Deregulation in airline transportation suggests that restrictive regulations that organize airline transportation are either alleviated or totally annulled and that state’s interference in airline transportation activities are reduced. The issues, such as market entry and market exit, pricing, capacity offer, and mergers and acquisitions between operators are decisions that impact carriers’ strategies, competitive tools and outcomes and they have been subject to strict regulations for many years. It has traditionally been an individual country’s aviation authority that decides which airline is to operate between two cities, at what frequency and capacity, on which days and at what time, with what fares and under what conditions to resign from these markets. Thus, the aim was to keep competition under control, form a ‘regulated competition’, protect the industry and create public benefit. However, then came the 1960’s and 1970’s when this regulatory system became a target for criticism. Mainly in the USA, but also in many other countries, academic economists undertook studies on this issue and postulated that highly restricted airline transportation brings negative outcomes, contrary to expectations. On top of this came public pressure and following the 1980’s, airline transportation entered a new phase with an emerging tendency to deregulation that first started in the USA.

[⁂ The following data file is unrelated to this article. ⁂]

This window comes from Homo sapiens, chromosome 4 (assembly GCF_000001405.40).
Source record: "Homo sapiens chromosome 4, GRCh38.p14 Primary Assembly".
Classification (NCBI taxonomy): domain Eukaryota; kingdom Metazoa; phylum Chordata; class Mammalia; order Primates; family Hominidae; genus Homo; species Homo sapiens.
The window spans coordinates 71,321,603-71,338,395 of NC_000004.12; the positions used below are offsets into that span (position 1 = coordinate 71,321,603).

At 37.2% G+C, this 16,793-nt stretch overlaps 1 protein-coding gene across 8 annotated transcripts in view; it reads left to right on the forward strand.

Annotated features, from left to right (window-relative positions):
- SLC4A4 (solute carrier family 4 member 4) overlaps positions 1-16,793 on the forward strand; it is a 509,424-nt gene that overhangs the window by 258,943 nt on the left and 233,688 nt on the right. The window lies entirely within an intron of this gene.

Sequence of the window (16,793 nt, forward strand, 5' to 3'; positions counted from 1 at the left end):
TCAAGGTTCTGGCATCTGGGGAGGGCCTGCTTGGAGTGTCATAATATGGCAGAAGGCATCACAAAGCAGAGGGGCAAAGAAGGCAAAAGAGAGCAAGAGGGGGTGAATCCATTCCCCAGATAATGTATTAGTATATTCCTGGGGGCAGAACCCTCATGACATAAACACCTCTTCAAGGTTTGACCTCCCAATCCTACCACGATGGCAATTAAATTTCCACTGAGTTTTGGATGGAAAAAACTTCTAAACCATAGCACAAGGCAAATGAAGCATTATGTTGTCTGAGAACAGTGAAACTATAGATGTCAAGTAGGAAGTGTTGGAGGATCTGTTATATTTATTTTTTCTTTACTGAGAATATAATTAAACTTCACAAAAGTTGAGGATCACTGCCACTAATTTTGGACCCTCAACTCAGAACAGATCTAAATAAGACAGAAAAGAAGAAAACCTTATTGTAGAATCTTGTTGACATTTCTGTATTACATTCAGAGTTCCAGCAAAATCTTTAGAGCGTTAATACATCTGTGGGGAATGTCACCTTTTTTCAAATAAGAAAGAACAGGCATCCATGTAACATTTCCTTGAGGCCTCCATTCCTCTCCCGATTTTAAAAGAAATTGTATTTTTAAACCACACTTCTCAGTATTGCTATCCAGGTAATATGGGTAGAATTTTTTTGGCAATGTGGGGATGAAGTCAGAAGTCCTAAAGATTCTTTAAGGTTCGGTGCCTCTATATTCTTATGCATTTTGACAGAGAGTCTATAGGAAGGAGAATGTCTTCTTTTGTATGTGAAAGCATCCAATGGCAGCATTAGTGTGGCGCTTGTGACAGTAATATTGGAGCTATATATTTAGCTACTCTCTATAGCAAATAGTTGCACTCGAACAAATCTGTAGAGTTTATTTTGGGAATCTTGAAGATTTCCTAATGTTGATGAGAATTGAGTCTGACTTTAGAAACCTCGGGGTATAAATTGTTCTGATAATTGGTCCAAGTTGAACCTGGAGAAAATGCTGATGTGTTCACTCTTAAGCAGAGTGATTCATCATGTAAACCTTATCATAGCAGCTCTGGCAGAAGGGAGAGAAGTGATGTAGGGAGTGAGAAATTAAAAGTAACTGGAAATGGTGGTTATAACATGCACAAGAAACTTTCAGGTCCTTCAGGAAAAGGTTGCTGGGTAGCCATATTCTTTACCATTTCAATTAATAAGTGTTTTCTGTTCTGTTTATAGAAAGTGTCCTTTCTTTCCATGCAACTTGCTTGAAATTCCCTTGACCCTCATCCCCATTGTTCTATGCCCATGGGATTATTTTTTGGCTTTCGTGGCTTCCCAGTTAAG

The USA was the first country to deregulate their airline market with the ‘Airline Deregulation Act’ that was signed into law in 1978, followed by the EU that undertook this gradually after 1987. Today, some countries are still undertaking this process, whereas the USA and the EU countries that had deregulated their airline markets earlier, have since reached more advanced levels in terms of deregulation. Although the EU is a common market that encompasses various national states, it has today been formed into a single deregulated domestic airline market. Business Process
The main objective of airline deregulation is to achieve the conversion of markets into more competitive ones. The Airline Deregulation Act aimed mainly to ensure that the industry had a more competitive structure. Similarly, as the European Commission thought of competition violations in the industry as being contrary to the Treaty of Rome, the EU started with deregulation activities. Thanks to competition, efficient, effective and well-managed carriers will be encouraged and those carriers that cannot achieve this will retreat from the market themselves without the need for state intervention. At the same time, the expectation is that along with the increasing number of airlines and competition, efficiency, creativity and innovation, as well as more fare and service options will be introduced to the market. On the one hand, the quality of service is improved, but on the other hand, the aim is to ensure that passengers benefit from this service with lower fares. In order to draw out these benefits and establish competition, entry market is deregulated and new airlines are encouraged to enter this market, similar to existing ones that are also urged to enhance their network structures.
However, it is no longer easy for airlines to operate in this competitive market. Since deregulation, airlines have started working in a more dynamic and constantly changing environment. Competitive markets make airlines face the concept of ‘competitive ability’. Airlines’ ability to continue their operations and be successful depend solely on their being competitive. The requirement to be competitive eventually helps airlines develop competitive strategies in these markets.